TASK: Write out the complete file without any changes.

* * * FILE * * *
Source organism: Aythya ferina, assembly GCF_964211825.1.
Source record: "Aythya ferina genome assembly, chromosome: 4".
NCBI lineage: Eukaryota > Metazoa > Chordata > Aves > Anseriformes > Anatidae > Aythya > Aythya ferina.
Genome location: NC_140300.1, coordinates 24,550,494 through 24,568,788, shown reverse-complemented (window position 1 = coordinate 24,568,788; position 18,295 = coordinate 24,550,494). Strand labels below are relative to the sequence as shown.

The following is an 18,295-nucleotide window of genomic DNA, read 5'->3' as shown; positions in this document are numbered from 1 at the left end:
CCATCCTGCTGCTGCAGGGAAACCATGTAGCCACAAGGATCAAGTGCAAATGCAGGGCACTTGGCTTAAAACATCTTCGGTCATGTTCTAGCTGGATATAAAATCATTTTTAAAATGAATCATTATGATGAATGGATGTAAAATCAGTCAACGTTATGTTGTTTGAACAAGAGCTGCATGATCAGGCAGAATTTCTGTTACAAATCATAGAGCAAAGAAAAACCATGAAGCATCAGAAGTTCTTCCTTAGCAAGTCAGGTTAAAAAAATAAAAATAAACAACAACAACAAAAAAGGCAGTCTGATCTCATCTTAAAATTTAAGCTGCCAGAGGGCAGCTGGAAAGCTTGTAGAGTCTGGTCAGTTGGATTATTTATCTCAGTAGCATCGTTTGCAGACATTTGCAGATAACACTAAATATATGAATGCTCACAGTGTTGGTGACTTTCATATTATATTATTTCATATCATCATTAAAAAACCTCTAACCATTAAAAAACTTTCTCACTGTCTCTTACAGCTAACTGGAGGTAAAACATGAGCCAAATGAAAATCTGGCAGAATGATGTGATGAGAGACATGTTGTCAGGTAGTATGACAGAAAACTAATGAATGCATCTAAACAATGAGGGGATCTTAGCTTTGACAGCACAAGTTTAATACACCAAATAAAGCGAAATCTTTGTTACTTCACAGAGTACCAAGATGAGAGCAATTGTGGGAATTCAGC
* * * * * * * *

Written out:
Source organism: Aythya ferina, assembly GCF_964211825.1.
Source record: "Aythya ferina genome assembly, chromosome: 4".
NCBI lineage: Eukaryota > Metazoa > Chordata > Aves > Anseriformes > Anatidae > Aythya > Aythya ferina.
Genome location: NC_140300.1, coordinates 24,550,494 through 24,568,788, shown reverse-complemented (window position 1 = coordinate 24,568,788; position 18,295 = coordinate 24,550,494). Strand labels below are relative to the sequence as shown.

The following is an 18,295-nucleotide window of genomic DNA, read 5'->3' as shown; positions in this document are numbered from 1 at the left end:
CCATCCTGCTGCTGCAGGGAAACCATGTAGCCACAAGGATCAAGTGCAAATGCAGGGCACTTGGCTTAAAACATCTTCGGTCATGTTCTAGCTGGATATAAAATCATTTTTAAAATGAATCATTATGATGAATGGATGTAAAATCAGTCAACGTTATGTTGTTTGAACAAGAGCTGCATGATCAGGCAGAATTTCTGTTACAAATCATAGAGCAAAGAAAAACCATGAAGCATCAGAAGTTCTTCCTTAGCAAGTCAGGTTAAAAAAATAAAAATAAACAACAACAACAAAAAAGGCAGTCTGATCTCATCTTAAAATTTAAGCTGCCAGAGGGCAGCTGGAAAGCTTGTAGAGTCTGGTCAGTTGGATTATTTATCTCAGTAGCATCGTTTGCAGACATTTGCAGATAACACTAAATATATGAATGCTCACAGTGTTGGTGACTTTCATATTATATTATTTCATATCATCATTAAAAAACCTCTAACCATTAAAAAACTTTCTCACTGTCTCTTACAGCTAACTGGAGGTAAAACATGAGCCAAATGAAAATCTGGCAGAATGATGTGATGAGAGACATGTTGTCAGGTAGTATGACAGAAAACTAATGAATGCATCTAAACAATGAGGGGATCTTAGCTTTGACAGCACAAGTTTAATACACCAAATAAAGCGAAATCTTTGTTACTTCACAGAGTACCAAGATGAGAGCAATTGTGGGAATTCAGC